“Some children are born at risk of anxiety, but not all will become anxious. I study why some remain anxious by examining their genetics, social interactions and temperament.”
Reading Early Signs

Many people experience shyness but some people are so fearful of social situations that it impairs the quality of their lives. These people have social anxiety disorder, which is defined by the National Institutes of Health as overwhelming and excessive self-consciousness in everyday social or performance situations. 

According to developmental psychologist Koraly Pérez-Edgar, PhD, social anxiety disorder often develops in early childhood. 

“Some children are born at risk of anxiety — it’s just their biology,” says Pérez-Edgar, an associate professor of psychology at Penn State University, where she leads the Cognition, Affect and Temperament Lab. “However, only a subset of these children actually develop anxiety. I study why this minority stays anxious. I look at their genetics, their social interactions and their temperament. I also focus on attention bias to threat, which is a tendency to notice and process things that are potentially threatening.”

One trait that Pérez-Edgar examines is called behavioral inhibition — defined as the tendency to display signs of fear and wariness in response to unfamiliar stimuli — which can lead to fear of social circumstances, isolation and clinical levels of anxiety. According to Perez-Edgar’s research, it is a trait that can be identified as early as 4 months old.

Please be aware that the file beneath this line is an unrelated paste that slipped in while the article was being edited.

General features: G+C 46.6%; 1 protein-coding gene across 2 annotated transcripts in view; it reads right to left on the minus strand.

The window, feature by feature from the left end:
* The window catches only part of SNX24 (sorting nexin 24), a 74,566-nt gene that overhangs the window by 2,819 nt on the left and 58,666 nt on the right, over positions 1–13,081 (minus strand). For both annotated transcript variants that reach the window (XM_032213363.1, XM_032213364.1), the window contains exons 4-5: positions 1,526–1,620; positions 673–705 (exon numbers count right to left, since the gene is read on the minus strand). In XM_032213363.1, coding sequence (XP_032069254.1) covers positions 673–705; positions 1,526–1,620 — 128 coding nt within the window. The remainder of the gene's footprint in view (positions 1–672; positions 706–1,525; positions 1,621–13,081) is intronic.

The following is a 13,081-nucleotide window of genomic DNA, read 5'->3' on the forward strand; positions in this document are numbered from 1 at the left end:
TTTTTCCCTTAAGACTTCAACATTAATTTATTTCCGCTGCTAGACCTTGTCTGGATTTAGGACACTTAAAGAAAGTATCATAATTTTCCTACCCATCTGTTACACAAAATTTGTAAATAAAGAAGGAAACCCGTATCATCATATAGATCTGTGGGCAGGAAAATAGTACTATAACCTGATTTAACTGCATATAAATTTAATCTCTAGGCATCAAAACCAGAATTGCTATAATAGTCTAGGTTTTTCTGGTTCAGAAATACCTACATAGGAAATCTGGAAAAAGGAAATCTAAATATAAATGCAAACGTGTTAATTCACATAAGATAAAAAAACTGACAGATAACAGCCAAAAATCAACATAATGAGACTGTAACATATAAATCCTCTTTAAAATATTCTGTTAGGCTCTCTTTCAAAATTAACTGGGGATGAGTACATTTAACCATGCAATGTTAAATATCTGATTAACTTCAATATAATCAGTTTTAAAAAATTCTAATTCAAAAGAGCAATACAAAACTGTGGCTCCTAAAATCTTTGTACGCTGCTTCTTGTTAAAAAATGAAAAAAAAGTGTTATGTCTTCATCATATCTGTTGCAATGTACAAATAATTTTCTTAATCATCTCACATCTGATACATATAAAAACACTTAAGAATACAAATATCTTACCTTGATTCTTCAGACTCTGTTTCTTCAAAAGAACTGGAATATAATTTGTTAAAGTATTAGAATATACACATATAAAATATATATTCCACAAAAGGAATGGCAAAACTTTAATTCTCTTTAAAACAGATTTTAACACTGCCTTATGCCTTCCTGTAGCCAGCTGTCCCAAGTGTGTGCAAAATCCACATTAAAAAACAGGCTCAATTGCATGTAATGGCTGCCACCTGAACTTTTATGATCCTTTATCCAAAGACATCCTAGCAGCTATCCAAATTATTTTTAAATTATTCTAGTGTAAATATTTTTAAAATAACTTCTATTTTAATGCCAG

Biology, Meet Psychology

Pérez-Edgar uses multiple methods of analysis to examine behavior, cognition and biology in children. 

“For behavior, I look at how they interact with their peers and their parents. For cognition, I monitor attention, memory and performance monitoring, sometimes using simple computer tasks that capture some aspects of it,” she says. “In the case of infants as young as 4 months of age, I use infrared eye tracking to see what they are paying attention to.”

To study human biology, Pérez-Edgar analyzes genetics and monitors brain activity with electroencephalography and magnetic resonance imaging. The information she gathers, such as changes in brain activity, heart rate and stress hormones, help her identify children at risk for anxiety and determine ways to prevent its onset.

The Puzzle of Human Behavior

Pérez-Edgar describes her research as a puzzle, where she uses scientific methods to figure out which ideas and theories work and which do not. 

“Every now and then, we get a picture of what is actually happening — whether it’s a piece of data or a brain image or a video that captures the essence of what we’ve been studying,” says Pérez-Edgar. “When we’re able to get this little glimpse, it’s one of the most magical things that science can do. That’s what keeps it interesting and sustainable, that piece of beauty.”

Developmental Psychology

Developmental psychologists focus on human growth and changes in development across the lifespan, including physical, cognitive, social, intellectual, perceptual, personality and emotional growth.

Learn more about the science of developmental psychology

For Students

Developmental psychologists help us better understand how people grow, develop and adapt at different life stages. They apply this knowledge to help people overcome developmental challenges and reach their full potential.

Resources for StudentsResources to help you pursue a career in psychology
A degree in psychology can lead to a fulfilling career that makes a difference in people’s lives.

  


Pursuing a Career in Developmental PsychologyFind out what it takes to become a developmental psychologist
Developmental psychologists study changes in human development across the lifespan, including physical, cognitive, social, intellectual, perceptual, personality and emotional growth.

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